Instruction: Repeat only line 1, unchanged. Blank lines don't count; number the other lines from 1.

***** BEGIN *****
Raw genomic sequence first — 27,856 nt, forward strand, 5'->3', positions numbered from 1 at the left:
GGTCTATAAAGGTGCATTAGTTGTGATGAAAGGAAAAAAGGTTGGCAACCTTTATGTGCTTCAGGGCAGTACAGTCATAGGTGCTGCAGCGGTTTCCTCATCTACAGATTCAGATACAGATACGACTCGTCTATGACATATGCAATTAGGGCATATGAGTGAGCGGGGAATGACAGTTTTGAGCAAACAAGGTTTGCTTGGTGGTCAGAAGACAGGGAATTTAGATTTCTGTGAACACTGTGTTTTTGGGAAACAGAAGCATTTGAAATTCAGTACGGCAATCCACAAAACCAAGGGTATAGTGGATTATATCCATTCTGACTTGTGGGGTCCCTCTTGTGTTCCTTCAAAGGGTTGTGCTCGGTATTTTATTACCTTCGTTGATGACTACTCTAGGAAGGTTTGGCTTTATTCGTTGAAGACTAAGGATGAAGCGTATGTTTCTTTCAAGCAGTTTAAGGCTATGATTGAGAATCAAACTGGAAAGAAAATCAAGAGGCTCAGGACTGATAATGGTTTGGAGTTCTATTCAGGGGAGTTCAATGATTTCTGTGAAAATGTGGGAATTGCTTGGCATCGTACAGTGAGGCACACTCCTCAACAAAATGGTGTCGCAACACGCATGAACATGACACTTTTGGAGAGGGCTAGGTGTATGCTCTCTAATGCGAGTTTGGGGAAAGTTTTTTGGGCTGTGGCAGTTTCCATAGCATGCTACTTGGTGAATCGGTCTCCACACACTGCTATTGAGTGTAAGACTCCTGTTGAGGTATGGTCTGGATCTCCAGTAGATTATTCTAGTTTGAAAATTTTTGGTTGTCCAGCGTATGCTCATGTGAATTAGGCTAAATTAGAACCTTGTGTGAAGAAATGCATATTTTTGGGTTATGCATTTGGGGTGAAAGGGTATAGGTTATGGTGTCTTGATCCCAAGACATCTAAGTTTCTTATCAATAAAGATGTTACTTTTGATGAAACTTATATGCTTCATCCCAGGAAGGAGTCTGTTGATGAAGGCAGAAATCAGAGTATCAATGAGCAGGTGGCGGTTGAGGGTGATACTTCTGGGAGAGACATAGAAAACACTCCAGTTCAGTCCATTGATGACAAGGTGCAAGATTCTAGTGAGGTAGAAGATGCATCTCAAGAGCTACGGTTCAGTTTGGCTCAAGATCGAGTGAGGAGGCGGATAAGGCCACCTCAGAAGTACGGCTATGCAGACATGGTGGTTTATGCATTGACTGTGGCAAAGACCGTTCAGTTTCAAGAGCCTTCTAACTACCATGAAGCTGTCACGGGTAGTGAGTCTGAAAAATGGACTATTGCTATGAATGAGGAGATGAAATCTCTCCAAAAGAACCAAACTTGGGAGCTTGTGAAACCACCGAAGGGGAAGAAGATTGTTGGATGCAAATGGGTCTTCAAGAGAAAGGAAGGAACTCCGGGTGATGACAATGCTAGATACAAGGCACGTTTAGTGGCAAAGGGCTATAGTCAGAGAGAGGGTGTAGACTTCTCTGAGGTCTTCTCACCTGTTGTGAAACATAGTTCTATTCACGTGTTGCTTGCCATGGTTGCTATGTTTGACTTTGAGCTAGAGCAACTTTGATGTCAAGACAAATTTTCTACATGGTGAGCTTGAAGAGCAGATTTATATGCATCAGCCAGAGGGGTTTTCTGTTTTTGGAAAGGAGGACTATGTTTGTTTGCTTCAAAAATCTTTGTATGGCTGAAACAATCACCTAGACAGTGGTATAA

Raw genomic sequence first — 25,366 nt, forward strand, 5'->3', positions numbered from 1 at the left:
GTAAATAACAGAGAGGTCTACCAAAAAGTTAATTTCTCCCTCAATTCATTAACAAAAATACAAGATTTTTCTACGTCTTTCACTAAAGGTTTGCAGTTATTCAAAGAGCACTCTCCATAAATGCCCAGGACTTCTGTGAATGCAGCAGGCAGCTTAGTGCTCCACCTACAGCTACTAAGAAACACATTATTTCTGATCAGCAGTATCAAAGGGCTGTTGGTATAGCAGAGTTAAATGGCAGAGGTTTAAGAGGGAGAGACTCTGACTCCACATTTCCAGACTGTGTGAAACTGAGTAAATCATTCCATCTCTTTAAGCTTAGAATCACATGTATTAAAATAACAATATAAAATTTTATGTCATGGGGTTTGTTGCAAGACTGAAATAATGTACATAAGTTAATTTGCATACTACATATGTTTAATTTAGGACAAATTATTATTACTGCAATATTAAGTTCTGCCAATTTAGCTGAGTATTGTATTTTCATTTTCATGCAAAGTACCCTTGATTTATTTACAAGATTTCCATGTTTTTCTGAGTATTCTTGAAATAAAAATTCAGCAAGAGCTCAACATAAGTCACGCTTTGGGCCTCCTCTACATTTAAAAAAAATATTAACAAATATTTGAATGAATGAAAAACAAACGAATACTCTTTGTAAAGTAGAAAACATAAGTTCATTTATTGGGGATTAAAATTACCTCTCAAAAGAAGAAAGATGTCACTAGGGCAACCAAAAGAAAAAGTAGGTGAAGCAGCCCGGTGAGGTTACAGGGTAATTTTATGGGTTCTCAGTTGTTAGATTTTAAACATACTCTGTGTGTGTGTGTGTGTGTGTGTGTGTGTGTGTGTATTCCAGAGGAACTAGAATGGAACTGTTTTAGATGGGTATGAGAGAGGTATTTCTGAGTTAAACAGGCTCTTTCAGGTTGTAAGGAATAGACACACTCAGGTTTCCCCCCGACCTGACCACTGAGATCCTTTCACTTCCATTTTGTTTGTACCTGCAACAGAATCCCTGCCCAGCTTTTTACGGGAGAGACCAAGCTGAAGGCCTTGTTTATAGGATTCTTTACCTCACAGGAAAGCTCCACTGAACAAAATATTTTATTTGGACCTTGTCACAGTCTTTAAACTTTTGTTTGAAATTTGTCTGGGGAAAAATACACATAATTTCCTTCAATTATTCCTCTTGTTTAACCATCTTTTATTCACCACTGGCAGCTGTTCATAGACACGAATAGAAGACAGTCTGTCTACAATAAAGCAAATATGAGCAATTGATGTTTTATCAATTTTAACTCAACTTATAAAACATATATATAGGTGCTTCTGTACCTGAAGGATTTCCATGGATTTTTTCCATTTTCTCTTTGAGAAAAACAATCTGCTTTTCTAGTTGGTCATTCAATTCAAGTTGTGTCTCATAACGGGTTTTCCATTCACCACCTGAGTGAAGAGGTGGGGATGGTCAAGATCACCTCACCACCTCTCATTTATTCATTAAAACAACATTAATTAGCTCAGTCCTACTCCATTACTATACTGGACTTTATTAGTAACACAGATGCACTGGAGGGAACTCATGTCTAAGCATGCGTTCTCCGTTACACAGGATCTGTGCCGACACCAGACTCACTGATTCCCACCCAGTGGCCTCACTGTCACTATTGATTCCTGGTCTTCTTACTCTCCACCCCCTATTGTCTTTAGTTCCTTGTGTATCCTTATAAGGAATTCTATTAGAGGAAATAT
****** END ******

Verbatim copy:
Raw genomic sequence first — 27,856 nt, forward strand, 5'->3', positions numbered from 1 at the left: